Carving Pictish Stones 
Posted by Davine Sutherland - 09:16 on 24 May 2018
Bilingual Gaelic / English article written by Davine Sutherland, one of the workshop participants, for the Seaboard News (Balintore) – reprinted by kind permission.
Obair-shnaidhidh Chruithneach - bùth-obrach le Barry Grove
Bha mi air leth toilichte cothrom fhaighinn a bhith aig a‘ bhùth-obrach seo anns a’ Bhlàr Dhubh 19 den Chèitean, is Barry am fear a shnaidh ath-riochdachadh na cloiche Cruithnich againne ann am Baile a’ Chnuic. Chaidh an tachartas a chur air dòigh le ARCH (Arc-eòlas airson Coimhearsnachdan air a’ Ghàidhealtachd) mar phàirt den t-sreath “Experimental Archaeology”, a thilgeas solas air sgilean is teicneòlasan nan linntean a dh’fhalbh air dòigh phractaigeach.
On a bha daoine ann, inbhich is clann, nach robh cho eòlach air Clach Bhaile a’ Chnuic ‘s a tha sinne, thòisich Barry le bhith ag innse dhuinn mu sgeul is mu shiubhal na bun-chloiche, bho na Cruithnich a shnaidh i anns a’ choimhearsnachd, gu Caibeal Naomh Mhoire faisg air làimh, gu Caisteal Inbhir Ghòrdain, gu Lunnainn, agus gu Dùn Èideann. Sheall e dealbh mhòr den obair-shnaidhidh air a’ chloich agus mhìnich e cho sgileil ‘s cho prìseil ‘s a tha i, ged nach eil fìor fhios aig na h-eòlaichean air na tha na samhlaidhean a’ ciallachadh. A dh’aindeoin sin tha na h-ìomhaighean àlainn is cumhachdach, tarraingeach fhathast gus an latha an-diugh.
An uair sin thòisich e ri sealltainn dhuinn ciamar a rinn na Cruithnich – agus e fhèin – an obair-shnaidhidh, le innealan simplidh: òrd-maide agus gilbean. An tòiseach feumaidh tu am pàtran mìonaideach a tharraing air an leac, an uair sin geàrraidh tu loidhne-muigh fhaiceallach leis a’ ghilb gus oir na h-ìomhaigh a dhèanamh tèarainte.
Agus a-nis chaidh leigeil leinn fhìn feuchainn! Bha pìosan cloich-ghainmhich agus innealan ann (ùird naidhlean seach fiodha san latha an-diugh), agus eisimpleirean de phàtranan, air no tharraing sinn feadhainn againn fhìn. Abair gun robh sin tarraingeach, do dh’inbhich ‘s do chloinn. Chòrd e rium (agus ris na daoine bho ARCH) gu sònraichte mar a bha a‘ chlann an sàs san obair, gun sùilean airson dad sam bith eile, a’ tarraing ‘s a’ gilbeachadh fad uair a thìde co-dhiù. Agus le toraidhean drùidhteach. Thàinig Barry mu thimcheall, a’ cuideachadh ‘s a’ toirt stiùireadh seachad.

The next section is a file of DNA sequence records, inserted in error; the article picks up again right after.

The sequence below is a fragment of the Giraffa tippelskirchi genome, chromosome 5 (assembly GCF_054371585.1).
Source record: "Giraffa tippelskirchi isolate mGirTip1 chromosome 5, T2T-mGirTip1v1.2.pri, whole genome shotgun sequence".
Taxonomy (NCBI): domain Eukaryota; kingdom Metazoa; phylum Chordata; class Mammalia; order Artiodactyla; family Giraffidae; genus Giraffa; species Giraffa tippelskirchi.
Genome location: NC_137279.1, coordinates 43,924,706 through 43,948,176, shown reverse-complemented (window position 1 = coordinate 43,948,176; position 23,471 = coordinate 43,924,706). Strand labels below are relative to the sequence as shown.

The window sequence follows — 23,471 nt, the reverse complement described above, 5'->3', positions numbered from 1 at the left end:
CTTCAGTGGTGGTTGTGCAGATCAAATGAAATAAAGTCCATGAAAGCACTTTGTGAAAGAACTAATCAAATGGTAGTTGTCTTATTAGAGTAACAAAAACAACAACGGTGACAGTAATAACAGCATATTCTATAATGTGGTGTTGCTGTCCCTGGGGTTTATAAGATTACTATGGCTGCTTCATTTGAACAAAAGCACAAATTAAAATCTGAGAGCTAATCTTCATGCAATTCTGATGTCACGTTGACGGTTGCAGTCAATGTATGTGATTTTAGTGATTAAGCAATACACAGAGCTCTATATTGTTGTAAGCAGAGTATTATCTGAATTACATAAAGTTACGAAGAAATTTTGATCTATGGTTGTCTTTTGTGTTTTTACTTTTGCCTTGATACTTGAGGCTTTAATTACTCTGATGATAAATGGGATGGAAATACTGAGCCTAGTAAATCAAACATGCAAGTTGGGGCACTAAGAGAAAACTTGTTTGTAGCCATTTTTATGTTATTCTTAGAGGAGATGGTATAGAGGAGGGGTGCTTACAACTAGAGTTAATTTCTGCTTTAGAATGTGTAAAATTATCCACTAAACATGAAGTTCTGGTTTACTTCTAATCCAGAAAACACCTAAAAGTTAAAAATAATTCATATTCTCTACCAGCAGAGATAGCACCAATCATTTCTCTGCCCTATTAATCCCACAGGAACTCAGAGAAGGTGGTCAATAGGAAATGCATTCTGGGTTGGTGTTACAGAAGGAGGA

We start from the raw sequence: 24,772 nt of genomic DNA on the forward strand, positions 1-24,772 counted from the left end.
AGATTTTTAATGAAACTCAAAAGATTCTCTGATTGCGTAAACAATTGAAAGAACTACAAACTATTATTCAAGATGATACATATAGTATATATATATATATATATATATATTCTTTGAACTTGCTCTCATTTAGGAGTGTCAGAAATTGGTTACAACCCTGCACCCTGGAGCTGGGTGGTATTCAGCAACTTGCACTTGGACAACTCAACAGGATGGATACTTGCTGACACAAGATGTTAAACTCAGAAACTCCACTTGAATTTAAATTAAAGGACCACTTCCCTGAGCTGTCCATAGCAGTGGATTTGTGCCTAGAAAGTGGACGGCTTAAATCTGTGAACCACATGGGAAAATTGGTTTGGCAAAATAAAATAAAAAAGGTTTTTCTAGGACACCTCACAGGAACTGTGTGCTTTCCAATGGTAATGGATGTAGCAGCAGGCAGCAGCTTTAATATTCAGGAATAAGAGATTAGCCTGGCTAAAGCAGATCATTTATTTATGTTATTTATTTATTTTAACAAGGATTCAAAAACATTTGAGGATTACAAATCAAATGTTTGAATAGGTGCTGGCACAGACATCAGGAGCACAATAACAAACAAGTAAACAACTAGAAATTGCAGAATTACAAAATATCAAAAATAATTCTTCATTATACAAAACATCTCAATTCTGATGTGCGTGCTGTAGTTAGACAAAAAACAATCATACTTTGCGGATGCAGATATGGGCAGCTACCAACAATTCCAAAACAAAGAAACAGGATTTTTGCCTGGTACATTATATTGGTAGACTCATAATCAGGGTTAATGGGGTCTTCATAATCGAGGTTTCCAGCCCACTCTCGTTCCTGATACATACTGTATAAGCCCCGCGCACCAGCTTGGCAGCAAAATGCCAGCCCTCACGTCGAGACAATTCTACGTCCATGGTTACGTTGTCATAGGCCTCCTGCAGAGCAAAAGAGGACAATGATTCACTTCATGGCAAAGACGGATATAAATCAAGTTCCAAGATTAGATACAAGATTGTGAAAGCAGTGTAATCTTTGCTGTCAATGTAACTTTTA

Bha mi a’ bruidhinn ris cuideachd mu ath-riochdachadh na cloiche ann am Baile a‘ Chnuic. Bha cuimhne agam mar a bha e ag obair oirre fad mu cheithir bliadhna, bho 2000 a-mach, a’ chiad taobh san t-seada mhòr agus an taobh eile air an làrach. Bha sinn ag aontachadh mu cho fìor chudromach ‘s a bha an cò-dhùnadh air a bhith an obair a dhèanamh anns a’ choimhearsnachd fhèin agus leigeil le muinntir a’ bhaile a thighinn a-steach agus coimhead air is bruidhinn ris fhad ’s a bha e ag obair. Mar sin ‘s ann dhan bhaile, dha mhuinntir na sgìre a bhuineas a’ chlach ann an da-rìribh, mar a bhuin a’ chiad chlach dhan choimhearsnachd Chruithneach. Mura b’ ann mar sin, nam biodh a’ chlach ùr air a cruthachadh ann an studio taobh a-muigh na sgìre agus dìreach air a toirt an sin nuair a bha i deiseil, cha bhiodh na daoine cho measail oirre no cho moiteil aiste mar phàirt den dualchas aca, an dà chuid eachdraidheil agus beò.